Salt Life?

I’m all about the Salt Life, but not when it comes to my food. Sure, if you’re running on the beach or kite surfing and working up a sweat you might need more sodium. But for those of us wearing flip-flops, we’re taking in way more salt than our bodies need. Forget the processed foods, I’m saving my daily sodium allowance for the margaritas!

Welcome to another Food Finances Fridays. My weekly grocery shopping trips have been greatly influenced by what I have been learning in my workplace wellness class. I’ve been making a lot more foods at home. This has not only  improved my health and helped me lose weight (18 pounds in 3 months!), it has also saved me money.

Why Not Salt Life?

I became a Health Psychologist after being blown away after learning about the effects our lifestyle choices (e.g., diet, exercise) have on our health. Not that all health problems can be eradicated by making lifestyle changes, but many (including heart disease, hypertension, and kidney disease) can be greatly reduced.

Of the 10 leading causes of death, most of them are associated with our behaviors. Sadly, medical bills are the #1 cause of bankruptcy in the United States.

A lot of caution has been give to the added sugar in processed foods. Today we will tackle another reason to eat whole foods: added sodium.

Research suggests that lowering sodium intake by about 1/2 teaspoon of salt a day may save up to 92,000 lives per year and $24 billion in health care costs.

How Much Sodium Should We Consume?

Our bodies need sodium to function, but I was shocked to learn that most people only need a very small amount (< 500 mg, according to the American Heart Association).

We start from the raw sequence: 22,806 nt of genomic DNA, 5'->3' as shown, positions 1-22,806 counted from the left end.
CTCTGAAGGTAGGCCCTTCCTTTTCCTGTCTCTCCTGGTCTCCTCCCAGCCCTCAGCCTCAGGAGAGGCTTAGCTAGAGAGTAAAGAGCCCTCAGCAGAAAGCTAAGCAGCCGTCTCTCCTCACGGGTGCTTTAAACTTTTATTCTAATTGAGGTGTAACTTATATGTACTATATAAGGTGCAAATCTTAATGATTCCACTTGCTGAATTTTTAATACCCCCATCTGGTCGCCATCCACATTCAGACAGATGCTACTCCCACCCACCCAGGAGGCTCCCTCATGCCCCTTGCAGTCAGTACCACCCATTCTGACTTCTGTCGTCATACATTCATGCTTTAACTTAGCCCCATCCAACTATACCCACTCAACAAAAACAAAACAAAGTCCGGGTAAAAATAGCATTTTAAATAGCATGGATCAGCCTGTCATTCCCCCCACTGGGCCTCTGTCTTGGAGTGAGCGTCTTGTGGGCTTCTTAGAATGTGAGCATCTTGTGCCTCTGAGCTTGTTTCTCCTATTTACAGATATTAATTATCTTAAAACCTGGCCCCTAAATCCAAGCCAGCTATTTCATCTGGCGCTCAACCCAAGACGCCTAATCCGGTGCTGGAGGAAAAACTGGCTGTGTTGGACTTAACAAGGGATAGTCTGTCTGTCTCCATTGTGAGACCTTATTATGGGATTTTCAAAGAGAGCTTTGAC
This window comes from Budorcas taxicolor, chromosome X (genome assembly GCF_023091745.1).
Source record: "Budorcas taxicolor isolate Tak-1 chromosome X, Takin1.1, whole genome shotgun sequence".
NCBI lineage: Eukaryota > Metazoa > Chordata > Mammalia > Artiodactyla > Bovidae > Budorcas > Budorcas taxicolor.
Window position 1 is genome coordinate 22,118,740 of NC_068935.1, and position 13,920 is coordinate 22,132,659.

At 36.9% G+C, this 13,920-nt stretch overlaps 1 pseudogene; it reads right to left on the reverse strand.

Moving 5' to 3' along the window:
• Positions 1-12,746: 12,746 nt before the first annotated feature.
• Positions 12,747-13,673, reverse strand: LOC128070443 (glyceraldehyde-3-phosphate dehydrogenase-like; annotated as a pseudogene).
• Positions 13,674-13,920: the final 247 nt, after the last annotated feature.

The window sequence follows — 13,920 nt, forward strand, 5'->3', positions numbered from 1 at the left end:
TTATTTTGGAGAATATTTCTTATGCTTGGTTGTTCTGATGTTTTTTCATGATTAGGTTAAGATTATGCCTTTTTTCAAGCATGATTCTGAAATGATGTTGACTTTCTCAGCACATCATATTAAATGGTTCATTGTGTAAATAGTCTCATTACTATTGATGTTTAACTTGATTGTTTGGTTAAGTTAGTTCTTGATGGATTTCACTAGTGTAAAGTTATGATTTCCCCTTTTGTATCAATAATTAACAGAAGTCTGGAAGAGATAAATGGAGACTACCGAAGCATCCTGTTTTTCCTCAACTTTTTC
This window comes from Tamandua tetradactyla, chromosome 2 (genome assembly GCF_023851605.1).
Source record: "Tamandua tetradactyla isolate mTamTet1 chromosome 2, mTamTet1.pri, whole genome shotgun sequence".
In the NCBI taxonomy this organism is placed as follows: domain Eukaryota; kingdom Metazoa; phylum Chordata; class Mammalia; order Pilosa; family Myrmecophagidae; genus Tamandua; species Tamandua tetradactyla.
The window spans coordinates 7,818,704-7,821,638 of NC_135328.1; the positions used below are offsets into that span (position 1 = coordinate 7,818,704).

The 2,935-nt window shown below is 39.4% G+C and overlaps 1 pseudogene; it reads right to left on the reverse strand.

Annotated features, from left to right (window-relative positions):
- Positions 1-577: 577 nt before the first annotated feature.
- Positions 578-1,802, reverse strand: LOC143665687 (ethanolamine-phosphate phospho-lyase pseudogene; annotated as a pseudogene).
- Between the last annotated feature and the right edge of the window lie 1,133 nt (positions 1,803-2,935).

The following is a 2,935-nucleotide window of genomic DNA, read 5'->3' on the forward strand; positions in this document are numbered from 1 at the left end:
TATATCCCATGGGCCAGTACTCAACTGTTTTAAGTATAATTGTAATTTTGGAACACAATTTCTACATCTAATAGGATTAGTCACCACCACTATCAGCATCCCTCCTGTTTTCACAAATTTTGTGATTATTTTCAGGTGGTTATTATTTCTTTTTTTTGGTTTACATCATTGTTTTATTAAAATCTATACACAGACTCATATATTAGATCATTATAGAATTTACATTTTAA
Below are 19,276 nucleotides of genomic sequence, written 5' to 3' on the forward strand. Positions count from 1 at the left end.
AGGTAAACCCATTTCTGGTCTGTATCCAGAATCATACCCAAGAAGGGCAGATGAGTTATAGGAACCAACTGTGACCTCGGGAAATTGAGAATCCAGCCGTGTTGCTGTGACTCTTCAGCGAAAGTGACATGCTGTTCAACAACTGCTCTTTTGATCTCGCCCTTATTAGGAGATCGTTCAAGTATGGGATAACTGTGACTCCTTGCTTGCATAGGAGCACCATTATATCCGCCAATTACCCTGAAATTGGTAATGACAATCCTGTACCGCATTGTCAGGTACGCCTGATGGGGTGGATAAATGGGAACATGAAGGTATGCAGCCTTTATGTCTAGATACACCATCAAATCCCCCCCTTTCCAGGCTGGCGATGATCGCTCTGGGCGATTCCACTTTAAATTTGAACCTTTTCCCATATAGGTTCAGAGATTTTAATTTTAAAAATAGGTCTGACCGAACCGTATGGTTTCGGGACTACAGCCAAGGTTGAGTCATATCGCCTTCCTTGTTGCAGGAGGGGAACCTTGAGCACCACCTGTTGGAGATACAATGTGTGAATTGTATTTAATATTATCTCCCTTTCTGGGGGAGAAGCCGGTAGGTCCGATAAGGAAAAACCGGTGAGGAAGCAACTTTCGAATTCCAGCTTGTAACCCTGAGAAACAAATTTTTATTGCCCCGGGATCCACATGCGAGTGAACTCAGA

According to Harvard’s School of Public Health, too much sodium has been associated with hypertension (which can lead to heart disease and stroke), osteoporosis, and possibly stomach cancer.

African-Americans, individuals over 50 years old, and those living with diabetes or high blood pressure are at increased risk for sodium-related health problems.

The 2015-2020 Dietary Guidelines recommends teens and adults limit their daily sodium to no more than 2,300 mg. The American Heart Association recommends we move toward an ideal limit of 1,500 mg per day; however, we are actually consuming >3,400 mg of sodium a day.*

*A sudden and drastic decrease in sodium may have adverse health implications. Consult with your physician or dietician about how much sodium you should be consuming.

Where is All This Sodium Coming From?

According to the Centers for Disease Control and Prevention, more than 40% of the sodium Americans consume comes from these 10 foods:

  1. Breads
  2. Pizza (sodium in the dough and cheese)
  3. Sandwiches (sodium in the bread, cold cuts, and cheese)
  4. Cold cuts and cured meats (all are highly processed)
  5. Soups (especially canned soups)
  6. Burritos and Tacos (we Americans love our tacos!)
  7. Snacks (e.g., chips, pretzels, crackers)
  8. Poultry (we pay up to $0.42 per pound more for added salt and water)
  9. Cheese (some cheeses have more salt than seawater)
  10. Eggs and Omelets  (many of us add salt and cheese)

How Can We Reduce Sodium?

Eat Minimally Processed Food

Photo by Dan Gold